Sport Medicine Diagnostic Coding System (SMDCS) and the Orchard Sports Injury and Illness Classification System (OSIICS): Revised 2020 Consensus Versions
Peer reviewed, Journal article
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OriginalversjonBritish Journal of Sports Medicine. 2020, 54(7), 397-401. 10.1136/bjsports-2019-101921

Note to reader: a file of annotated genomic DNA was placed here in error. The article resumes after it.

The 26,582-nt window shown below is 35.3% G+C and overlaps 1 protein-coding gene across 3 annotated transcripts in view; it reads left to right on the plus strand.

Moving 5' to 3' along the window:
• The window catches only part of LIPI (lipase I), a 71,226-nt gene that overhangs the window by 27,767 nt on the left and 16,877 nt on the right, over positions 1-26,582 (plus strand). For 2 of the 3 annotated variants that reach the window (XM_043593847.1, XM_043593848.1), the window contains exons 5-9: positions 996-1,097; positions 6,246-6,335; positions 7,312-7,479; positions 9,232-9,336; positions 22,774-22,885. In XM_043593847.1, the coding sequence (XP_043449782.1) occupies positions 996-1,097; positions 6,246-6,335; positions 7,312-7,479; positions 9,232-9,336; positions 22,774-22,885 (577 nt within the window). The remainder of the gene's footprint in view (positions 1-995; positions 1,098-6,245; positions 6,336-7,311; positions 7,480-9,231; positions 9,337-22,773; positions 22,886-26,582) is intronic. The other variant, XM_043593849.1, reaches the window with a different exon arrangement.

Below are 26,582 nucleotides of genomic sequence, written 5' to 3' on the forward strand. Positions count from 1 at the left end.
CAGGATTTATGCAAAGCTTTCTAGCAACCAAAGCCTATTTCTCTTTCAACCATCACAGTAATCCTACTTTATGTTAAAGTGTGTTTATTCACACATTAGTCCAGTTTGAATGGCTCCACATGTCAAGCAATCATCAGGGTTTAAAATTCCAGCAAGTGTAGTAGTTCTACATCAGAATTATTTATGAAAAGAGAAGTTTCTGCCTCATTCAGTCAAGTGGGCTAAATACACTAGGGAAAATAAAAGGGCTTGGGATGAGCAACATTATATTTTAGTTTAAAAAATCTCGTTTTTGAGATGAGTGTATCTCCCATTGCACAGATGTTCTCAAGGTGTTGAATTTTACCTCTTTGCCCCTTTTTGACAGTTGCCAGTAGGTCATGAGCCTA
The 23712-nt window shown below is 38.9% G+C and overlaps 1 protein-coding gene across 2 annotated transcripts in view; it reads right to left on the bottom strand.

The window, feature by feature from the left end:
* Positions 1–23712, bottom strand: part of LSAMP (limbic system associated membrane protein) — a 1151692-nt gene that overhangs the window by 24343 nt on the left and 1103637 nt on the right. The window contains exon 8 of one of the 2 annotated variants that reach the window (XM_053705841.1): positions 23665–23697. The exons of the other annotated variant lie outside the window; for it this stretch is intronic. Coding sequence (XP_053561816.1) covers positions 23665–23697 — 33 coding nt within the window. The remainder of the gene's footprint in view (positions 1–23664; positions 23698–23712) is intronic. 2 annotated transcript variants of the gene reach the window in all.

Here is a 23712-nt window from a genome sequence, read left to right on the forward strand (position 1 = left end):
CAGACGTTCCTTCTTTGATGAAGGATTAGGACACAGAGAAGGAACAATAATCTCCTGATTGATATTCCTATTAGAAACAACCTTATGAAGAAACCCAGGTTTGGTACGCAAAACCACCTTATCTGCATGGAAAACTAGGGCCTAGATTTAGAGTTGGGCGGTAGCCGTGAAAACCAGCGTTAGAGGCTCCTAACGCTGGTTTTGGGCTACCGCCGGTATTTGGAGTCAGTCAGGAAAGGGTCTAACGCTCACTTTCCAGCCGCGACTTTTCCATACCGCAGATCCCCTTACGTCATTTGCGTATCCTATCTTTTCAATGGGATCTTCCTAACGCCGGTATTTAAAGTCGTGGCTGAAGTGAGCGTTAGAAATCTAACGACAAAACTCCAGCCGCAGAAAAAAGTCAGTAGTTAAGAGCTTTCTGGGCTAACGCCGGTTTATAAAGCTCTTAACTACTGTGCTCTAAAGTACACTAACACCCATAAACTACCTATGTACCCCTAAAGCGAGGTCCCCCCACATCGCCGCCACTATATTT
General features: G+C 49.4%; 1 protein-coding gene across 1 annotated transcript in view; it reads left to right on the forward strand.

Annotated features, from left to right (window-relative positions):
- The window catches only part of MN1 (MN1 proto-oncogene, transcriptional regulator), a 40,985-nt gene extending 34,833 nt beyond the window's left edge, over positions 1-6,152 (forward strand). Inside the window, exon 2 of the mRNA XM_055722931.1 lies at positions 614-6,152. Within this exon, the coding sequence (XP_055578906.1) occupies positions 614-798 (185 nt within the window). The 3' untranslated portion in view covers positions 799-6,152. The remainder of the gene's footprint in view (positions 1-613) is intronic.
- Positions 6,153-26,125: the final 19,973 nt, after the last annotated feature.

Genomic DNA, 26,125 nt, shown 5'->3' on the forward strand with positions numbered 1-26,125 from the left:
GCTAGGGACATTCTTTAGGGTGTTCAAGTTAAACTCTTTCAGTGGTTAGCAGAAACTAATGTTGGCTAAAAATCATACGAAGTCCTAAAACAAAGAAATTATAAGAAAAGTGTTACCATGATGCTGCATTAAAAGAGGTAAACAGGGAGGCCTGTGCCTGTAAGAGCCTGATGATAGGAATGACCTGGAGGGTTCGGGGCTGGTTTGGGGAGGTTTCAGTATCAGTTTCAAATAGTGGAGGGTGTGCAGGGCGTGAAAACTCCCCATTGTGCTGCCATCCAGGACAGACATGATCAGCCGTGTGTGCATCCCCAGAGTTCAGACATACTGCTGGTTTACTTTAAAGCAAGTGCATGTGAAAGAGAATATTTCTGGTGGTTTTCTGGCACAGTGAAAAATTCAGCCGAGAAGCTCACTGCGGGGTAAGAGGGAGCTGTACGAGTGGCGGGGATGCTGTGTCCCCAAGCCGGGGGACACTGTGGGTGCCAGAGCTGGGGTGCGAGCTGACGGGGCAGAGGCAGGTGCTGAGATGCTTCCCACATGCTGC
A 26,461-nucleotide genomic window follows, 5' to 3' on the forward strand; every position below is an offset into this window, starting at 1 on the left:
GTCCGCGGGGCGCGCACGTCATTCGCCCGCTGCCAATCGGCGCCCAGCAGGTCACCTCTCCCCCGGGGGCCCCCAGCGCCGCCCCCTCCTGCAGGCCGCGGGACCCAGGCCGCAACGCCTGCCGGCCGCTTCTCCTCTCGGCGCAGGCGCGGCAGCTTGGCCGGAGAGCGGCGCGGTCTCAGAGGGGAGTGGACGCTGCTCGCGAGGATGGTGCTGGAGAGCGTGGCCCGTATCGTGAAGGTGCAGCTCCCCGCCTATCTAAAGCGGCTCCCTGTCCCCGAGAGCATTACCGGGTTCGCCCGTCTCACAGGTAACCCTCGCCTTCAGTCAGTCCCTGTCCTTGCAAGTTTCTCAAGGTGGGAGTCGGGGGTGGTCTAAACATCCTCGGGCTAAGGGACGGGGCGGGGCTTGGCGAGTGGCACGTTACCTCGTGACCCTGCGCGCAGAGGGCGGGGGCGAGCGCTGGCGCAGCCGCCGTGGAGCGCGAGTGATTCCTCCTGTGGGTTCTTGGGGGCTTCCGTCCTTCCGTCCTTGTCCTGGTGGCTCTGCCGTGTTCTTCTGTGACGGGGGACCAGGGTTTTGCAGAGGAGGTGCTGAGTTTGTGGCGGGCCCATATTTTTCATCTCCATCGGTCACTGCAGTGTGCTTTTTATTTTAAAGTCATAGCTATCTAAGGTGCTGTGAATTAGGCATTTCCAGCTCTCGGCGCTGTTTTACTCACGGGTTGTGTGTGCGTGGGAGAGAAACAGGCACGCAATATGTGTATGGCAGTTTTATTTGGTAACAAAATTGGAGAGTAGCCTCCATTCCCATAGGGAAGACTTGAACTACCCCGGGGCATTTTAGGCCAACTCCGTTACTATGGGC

Coding in sports medicine generally uses sports-specific coding systems rather than the International Classification of Diseases (ICD), because of superior applicability to the profile of injury and illness presentations in sport. New categories for coding were agreed on in the 'International Olympic Committee (IOC) consensus statement: Methods for recording and reporting of epidemiological data on injury and illness in sports 2020.' We explain the process for determining the new categories and update both the Sport Medicine Diagnostic Coding System (SMDCS) and the Orchard Sports Injury and Illness Classification System (OSIICS) with new versions that operationalise the new consensus categories. The author group included members from an expert group attending the IOC consensus conference. The primary authors of the SMDCS (WM) and OSIICS (JO) produced new versions that were then agreed on by the remaining authors using expert consensus methodology. The SMDCS and OSIICS systems have been adjusted and confirmed through a consensus process to align with the IOC consensus statement to facilitate translation between the two systems. Problematic areas for defining body part categories included the groin and ankle regions. For illness codes, in contrast to the ICD, we elected to have a taxonomy of 'organ system/region' (eg, cardiovascular and respiratory), followed by an 'aetiology/pathology' (eg, environmental, infectious disease and allergy). Companion data files have been produced that provide translations between the coding systems. The similar structure of coding underpinning the OSIICS and SMDCS systems aligns the new versions of these systems with the IOC consensus statement and also facilitates easier translation between the two systems. These coding systems are freely available to the sport and exercise research community.
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